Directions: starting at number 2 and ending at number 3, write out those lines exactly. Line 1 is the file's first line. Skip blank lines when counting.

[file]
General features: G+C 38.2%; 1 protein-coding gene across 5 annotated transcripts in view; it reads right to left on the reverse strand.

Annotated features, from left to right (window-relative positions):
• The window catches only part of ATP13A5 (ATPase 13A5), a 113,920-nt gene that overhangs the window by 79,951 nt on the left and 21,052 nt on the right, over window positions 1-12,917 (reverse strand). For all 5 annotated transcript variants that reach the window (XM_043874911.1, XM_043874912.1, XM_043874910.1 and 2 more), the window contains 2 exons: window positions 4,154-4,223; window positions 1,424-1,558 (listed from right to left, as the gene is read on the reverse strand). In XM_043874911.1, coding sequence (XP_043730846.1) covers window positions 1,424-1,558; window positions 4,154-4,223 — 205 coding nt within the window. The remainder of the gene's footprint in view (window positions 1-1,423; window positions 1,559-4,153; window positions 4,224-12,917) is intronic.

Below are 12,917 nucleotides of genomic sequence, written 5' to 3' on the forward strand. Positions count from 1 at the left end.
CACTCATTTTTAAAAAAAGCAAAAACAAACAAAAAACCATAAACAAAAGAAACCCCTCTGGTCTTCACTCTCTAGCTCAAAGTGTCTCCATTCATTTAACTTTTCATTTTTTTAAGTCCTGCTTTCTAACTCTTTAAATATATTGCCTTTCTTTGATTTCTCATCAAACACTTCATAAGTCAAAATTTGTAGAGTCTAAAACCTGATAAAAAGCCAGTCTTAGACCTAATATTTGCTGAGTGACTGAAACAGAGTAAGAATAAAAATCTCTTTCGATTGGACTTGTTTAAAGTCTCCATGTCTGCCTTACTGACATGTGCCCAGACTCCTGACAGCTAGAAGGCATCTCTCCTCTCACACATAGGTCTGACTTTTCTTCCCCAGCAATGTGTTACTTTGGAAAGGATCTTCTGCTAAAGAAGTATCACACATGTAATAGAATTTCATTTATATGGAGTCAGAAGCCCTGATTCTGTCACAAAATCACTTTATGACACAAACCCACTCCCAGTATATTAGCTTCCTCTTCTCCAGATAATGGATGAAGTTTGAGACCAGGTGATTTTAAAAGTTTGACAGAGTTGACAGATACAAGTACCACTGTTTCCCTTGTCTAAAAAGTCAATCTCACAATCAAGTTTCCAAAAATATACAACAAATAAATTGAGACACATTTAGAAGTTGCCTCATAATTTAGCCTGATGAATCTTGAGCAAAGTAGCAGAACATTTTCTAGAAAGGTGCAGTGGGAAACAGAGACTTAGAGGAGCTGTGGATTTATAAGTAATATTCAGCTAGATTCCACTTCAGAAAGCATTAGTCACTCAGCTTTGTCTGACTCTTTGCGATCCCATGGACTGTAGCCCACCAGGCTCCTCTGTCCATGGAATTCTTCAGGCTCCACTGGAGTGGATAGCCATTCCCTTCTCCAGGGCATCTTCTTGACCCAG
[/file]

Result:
Annotated features, from left to right (window-relative positions):
• The window catches only part of ATP13A5 (ATPase 13A5), a 113,920-nt gene that overhangs the window by 79,951 nt on the left and 21,052 nt on the right, over window positions 1-12,917 (reverse strand). For all 5 annotated transcript variants that reach the window (XM_043874911.1, XM_043874912.1, XM_043874910.1 and 2 more), the window contains 2 exons: window positions 4,154-4,223; window positions 1,424-1,558 (listed from right to left, as the gene is read on the reverse strand). In XM_043874911.1, coding sequence (XP_043730846.1) covers window positions 1,424-1,558; window positions 4,154-4,223 — 205 coding nt within the window. The remainder of the gene's footprint in view (window positions 1-1,423; window positions 1,559-4,153; window positions 4,224-12,917) is intronic.